- Netanyahu said he is "not interested in" the bill that would give sitting prime ministers immunity from criminal investigations
- The bill is based on a French constitutional amendment preventing law enforcement from opening investigations of a serving PM
- Israeli politician Bitan said he would call an election if Likud coalition partners do not support the bill
- The Greater Jerusalem bill, which would annex settlements near the capital, creating a larger metropolitan area, was frozen
Prime Minister Benjamin Netanyahu is “not interested in” legislation that would make sitting prime ministers immune to criminal investigations, he said in a meeting of Likud ministers Sunday, undermining coalition chairman David Bitan’s threats to call an election if the other parties in the government don’t support it.
“About the ‘French bill,’ I want to say clearly: I am not interested in any law relating to investigations happening now that are connected to me, or that are happening now and are not connected to me,” Netanyahu stated.
The “French bill” is an amendment to Basic Law: Government, proposed by Likud MK David Amsalem, gives sitting prime ministers immunity from criminal investigation, with exceptions including crimes that endanger national security. It is based on a French constitutional provision protecting the French president.
The prime minister’s comments came as Bitan publicly said he would call an election if coalition partners do not support the bill.
In the same meeting of Likud ministers, Jerusalem Minister Ze’ev Elkin, a former coalition chairman, questioned Bitan’s strategy.
Last week, coalition partners made clear more than once that they would not allow the bill to pass, but Bitan continued to bring it up.
The Bayit Yehudi party decided to exercise the veto power over Basic Laws and amendments to them that all coalition parties have, and Kulanu gave its lawmakers freedom to vote according to their conscience. MKs in both parties expressed discomfort with passing the immunity bill now when Netanyahu is under multiple investigations.
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Bitan and Bayit Yehudi reached an agreement that, instead of the “French bill,” they would promote legislation that would prohibit police from making recommendations when they give the attorney-general evidence at the end of an investigation. On Saturday night, Bitan threatened to call an election because Bayit Yehudi was backing down from the agreement, but Bayit Yehudi said nothing had changed on their end.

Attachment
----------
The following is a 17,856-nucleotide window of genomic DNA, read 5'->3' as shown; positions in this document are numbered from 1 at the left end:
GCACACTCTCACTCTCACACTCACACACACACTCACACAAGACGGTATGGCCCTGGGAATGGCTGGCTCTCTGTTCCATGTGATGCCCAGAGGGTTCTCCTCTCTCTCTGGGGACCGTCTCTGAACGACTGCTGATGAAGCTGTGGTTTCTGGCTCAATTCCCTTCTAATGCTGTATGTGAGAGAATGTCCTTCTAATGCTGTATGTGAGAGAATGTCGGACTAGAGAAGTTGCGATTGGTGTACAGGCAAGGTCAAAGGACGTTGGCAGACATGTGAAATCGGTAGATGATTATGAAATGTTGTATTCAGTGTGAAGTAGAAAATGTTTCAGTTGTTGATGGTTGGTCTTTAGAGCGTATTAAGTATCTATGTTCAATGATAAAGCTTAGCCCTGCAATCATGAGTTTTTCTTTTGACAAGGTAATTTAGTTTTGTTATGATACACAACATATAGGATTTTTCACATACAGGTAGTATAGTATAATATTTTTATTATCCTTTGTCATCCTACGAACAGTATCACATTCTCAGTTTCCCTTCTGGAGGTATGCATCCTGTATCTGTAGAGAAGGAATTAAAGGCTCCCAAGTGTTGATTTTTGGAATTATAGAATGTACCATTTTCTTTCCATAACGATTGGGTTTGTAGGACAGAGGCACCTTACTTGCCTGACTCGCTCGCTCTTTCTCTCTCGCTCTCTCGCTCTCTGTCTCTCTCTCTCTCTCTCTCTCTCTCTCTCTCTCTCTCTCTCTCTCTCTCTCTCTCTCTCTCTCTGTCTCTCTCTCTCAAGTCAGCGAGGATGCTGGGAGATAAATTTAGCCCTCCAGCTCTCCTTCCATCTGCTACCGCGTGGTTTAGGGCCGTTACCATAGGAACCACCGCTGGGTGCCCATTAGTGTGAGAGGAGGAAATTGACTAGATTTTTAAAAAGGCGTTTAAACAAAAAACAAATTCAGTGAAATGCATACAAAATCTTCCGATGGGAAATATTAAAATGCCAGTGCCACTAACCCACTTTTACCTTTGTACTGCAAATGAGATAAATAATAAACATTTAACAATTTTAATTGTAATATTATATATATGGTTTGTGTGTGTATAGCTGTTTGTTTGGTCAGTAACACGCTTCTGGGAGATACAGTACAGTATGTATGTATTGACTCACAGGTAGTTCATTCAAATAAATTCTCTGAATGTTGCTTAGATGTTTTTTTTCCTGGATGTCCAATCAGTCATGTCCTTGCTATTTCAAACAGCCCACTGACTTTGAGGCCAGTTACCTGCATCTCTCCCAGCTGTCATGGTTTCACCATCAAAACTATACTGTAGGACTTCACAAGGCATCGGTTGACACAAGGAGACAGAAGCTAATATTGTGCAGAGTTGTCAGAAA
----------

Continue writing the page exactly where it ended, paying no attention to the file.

The coalition chairman was heard raging at Bayit Yehudi outside Sunday’s cabinet meeting.
“Bayit Yehudi are a bunch of liars. If they want, we will bring down the government over the bill to prevent the prime minister’s investigations,” Bitan shouted, according to Army Radio.
Meanwhile, Bitan decided to freeze all non-ministerial legislation coming from the coalition, so the Ministerial Committee for Legislation only voted on three out of 38 bills on its agenda.
Among the bills that were frozen was the Greater Jerusalem bill, which would annex settlements near the capital, creating a larger metropolitan area. However, that freeze was planned before Bitan’s threats, at the request of US Ambassador to Israel David Friedman, who asked Jerusalem to coordinate with Washington.
“We’re in touch with the Americans,” Netanyahu said. “The Americans asked us to help them understand the meaning of the bill. Just as we’ve cooperated with them until now, we should talk and cooperate with them. We are acting to promote and develop settlements, and not to promote other interests.”
This article has been adapted from its original source.
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